Police expect shortly to apprehend slayer of
Julius Kuhn. who they assert Is still in
Portland. Page 10.
Franchises for all the corporations to run
cars on Front street, with control of
their movement by United Railways.
wlll.be recommcaded by" Couacll conunit-
IN ROOM NQ.13
lace Where Dynamite
Plot Was Hatched.
RISONER IS VERY NERVOUS,
Surrounded by Many Guards
on Trip to Caldwell. ,
BEGINS TALE TO THE JURY
Clicniist .lono. Chief of Detective
MeParlnnd and Andy Johnson .
Also Appear Hcforc tho
Board of Inquisition.
By W. '. MacRae.
CALDWELL. Jduho. March 1. (Staff.
Correspondence.) With his face ashencu
with the prison pallor. Harry Orchard
once more visited the town In which he
planned the appalling assassination of
ex-Governor Stcunenbcrs. Closely guard
ed by a small army of Penitentiary wardens-,
detectives and Sheriffs, Orchard ar
rived here on the pony early thl3
Orchard wore no handcuffs, and. unlike
the four other prisoners whose arrest was
due to his confession, he was not placed
in the County Jail. Instead, the fate?
ecm to have taken a hand in his welfare
and he tonight occupies room No. 19. in
the Saratoga Hotel, the room in which he
manufactured the bomb "which blew
Idaho's ex-Governor into eternity.
On the train which arrived here this
morning wer a number of witnesses.
who during the day appeared before the
grand Jury. They were State Chemist R.
Macy. Chemist Jones, of Moscow: James
McParland. Andy Johnson, the Boise po
liceman who swore out the warrant
upon which Orchard was arrested, and
George W. Froman. These men arrived
in Boise late Inst night, met the Jawycrs
who will, conduct tho, prosecution and in
a way acted as body-guards for the
Orchard Is Well Guarded.
An effort was made to keep the fact
that Orchard would appear before the
grand jury a profound secret, but every
body who was interested in Orchard s
trip here was on hand when the train
pulled otit of Boise. Every safeguard
possible was thrown about Orchard. The
prison earring; did not arrive at the
depot until just a few minutes beforo
leaving time. Guard George Smith ush
ered Orchard into the smoker and took
a sent beside him. while the rest of the
posse took seats surrounding the prisoner.
Between illness and close confinement,
and perhaps a conscience that has caused
him mnny wakeful hours. Orchard was
very jmle. He was dressed in a natty
dark suit, the one which he wore when
he was arrested. The man was cxtrcmely
nervous In spite of titc desperate effort
he was making to assume indifference.
Prisoner Is Very Xcrvotis.
After Orchard had taken his scat, ho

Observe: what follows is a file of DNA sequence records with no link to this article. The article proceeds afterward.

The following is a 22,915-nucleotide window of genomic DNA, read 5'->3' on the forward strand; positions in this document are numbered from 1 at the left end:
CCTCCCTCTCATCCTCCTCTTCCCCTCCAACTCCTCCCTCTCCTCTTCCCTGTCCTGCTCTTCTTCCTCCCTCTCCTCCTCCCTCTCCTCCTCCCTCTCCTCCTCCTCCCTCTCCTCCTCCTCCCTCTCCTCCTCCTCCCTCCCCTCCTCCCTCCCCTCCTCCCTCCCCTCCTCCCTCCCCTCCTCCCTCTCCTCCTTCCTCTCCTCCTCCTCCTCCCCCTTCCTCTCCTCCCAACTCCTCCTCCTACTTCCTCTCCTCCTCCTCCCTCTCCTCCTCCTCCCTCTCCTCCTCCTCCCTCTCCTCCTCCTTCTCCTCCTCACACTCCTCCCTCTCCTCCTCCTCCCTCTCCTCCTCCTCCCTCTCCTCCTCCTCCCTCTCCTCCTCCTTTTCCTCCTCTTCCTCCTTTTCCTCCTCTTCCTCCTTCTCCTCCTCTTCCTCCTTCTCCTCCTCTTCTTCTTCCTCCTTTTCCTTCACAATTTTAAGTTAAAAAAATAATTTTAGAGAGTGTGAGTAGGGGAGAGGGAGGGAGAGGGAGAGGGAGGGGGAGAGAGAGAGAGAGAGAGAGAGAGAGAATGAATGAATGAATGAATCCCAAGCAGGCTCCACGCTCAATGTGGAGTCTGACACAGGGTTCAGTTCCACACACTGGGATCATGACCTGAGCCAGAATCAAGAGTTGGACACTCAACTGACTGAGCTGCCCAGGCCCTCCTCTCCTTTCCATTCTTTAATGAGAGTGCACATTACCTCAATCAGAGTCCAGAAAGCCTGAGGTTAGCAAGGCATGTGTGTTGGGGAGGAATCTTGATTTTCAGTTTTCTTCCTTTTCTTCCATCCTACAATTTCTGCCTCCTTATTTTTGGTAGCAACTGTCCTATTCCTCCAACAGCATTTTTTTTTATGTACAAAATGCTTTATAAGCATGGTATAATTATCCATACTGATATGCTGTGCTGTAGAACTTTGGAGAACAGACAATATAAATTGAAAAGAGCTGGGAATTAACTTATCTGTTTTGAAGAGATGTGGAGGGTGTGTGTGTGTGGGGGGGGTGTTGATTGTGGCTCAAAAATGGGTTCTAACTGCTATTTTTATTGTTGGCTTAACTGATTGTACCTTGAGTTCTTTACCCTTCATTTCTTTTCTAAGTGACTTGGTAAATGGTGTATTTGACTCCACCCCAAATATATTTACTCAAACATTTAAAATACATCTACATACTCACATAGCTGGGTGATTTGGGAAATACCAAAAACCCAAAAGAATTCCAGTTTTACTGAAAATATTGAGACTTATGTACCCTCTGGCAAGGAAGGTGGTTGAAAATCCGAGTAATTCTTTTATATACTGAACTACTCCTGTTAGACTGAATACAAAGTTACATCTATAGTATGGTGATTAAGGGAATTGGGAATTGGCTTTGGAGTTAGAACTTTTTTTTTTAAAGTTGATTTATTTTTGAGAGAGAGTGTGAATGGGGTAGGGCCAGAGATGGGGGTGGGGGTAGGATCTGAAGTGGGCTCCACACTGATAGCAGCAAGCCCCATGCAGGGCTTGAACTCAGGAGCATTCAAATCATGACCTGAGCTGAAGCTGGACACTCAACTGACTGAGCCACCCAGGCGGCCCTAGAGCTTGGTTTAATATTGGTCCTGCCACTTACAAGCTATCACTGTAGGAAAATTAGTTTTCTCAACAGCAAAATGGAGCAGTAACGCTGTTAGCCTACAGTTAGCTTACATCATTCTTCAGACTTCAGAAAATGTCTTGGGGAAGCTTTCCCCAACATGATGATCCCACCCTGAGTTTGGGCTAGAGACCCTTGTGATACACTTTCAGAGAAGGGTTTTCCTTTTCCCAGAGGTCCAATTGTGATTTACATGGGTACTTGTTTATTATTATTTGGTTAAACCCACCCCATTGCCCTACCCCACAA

was handed a newspaper, which he pre
tended to rcud, but those who were
watching him closely noted that his steel
gray eyes shifted uneasily over the car
and were not on the printed page which
he held before him. Occasionally ho
talked with Guard Smith, but he spent
moat of the time glancing furtively, first
through the window, then over passen
gers in the car. Several times, when
some passenger moved about, got on or
left the car. he would start as though
fearful of being attacked.
At first glance Orchard's face is not an
111-looklng one. A closer study of its con
tour, however, leaves the Impression that,
had he been born a reptile, he would have
been a chameleon. His temperament Is
mercurial, his lips are sensual and cruel,
and his chin Is small and weak. His is
the face of a man easily led and shows
plainly that In the hands of a leader he
would be just as so much human clay to
be molded as the leader willed.
Cowers When In the Toils.
From a general summing up of his char
acter, one can readily realize how Orch
ard, beginning with the petty crimes
which the "Inner Circle" set for him to
do. would lead up to the commission of
the murders and dynamite destructions to
which he has confessed.
He is the fiend courageous uncaught,
and. when once in the toils, an arrant,
groveling coward. His eyes arc the only
thing about him that bespeak a spark of
manhood. There human sympathy stops.
The rest of the face shows what he
As the train ncared Caldwell, Orchard s
uneasiness became more marked. Far
out across the scattered homes, the sub
urbs of Caldwell, stands the home of cx
Governor Stcunenbcrg. It was notice
able that when the train passed this
point Orchard took his eyes from the
window and tried to fasten theni on his
newspaper. His mind was elsewhere, and
his eyes shifted back and forth over the
car like a, shuttle In a loom.
Few People at the Depot.
When the train stopped. Orchard quick
ly looked over the crowd, and seemed to
be relieved when he found that the depot
wa3 almost deserted. Surrounded by the
guards he was taken to the Masonic Tem
ple. andthere waited, until he was called
before the grand jury. He was placed In
an anteroom and guards sat with him
Inside, while others took their stations
ACoacluaed. on Pass, 7.1